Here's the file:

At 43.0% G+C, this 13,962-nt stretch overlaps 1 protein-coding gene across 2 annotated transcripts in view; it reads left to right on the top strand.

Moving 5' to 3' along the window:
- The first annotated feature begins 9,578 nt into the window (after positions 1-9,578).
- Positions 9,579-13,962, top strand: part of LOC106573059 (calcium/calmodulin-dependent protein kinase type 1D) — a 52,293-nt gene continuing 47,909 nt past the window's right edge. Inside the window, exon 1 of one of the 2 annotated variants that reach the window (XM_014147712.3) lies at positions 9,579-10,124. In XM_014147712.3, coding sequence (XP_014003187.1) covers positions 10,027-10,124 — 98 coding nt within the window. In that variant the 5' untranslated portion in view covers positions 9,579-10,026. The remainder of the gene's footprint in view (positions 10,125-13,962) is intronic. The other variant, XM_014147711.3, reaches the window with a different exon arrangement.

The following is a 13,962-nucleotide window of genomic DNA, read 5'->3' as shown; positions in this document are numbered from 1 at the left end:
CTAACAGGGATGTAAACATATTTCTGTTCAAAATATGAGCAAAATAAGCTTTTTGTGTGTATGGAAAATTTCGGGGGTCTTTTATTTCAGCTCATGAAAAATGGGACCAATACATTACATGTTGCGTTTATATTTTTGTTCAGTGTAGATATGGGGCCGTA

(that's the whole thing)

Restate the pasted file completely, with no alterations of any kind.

At 43.0% G+C, this 13,962-nt stretch overlaps 1 protein-coding gene across 2 annotated transcripts in view; it reads left to right on the top strand.

Moving 5' to 3' along the window:
- The first annotated feature begins 9,578 nt into the window (after positions 1-9,578).
- Positions 9,579-13,962, top strand: part of LOC106573059 (calcium/calmodulin-dependent protein kinase type 1D) — a 52,293-nt gene continuing 47,909 nt past the window's right edge. Inside the window, exon 1 of one of the 2 annotated variants that reach the window (XM_014147712.3) lies at positions 9,579-10,124. In XM_014147712.3, coding sequence (XP_014003187.1) covers positions 10,027-10,124 — 98 coding nt within the window. In that variant the 5' untranslated portion in view covers positions 9,579-10,026. The remainder of the gene's footprint in view (positions 10,125-13,962) is intronic. The other variant, XM_014147711.3, reaches the window with a different exon arrangement.

The following is a 13,962-nucleotide window of genomic DNA, read 5'->3' as shown; positions in this document are numbered from 1 at the left end:
CTAACAGGGATGTAAACATATTTCTGTTCAAAATATGAGCAAAATAAGCTTTTTGTGTGTATGGAAAATTTCGGGGGTCTTTTATTTCAGCTCATGAAAAATGGGACCAATACATTACATGTTGCGTTTATATTTTTGTTCAGTGTAGATATGGGGCCGTA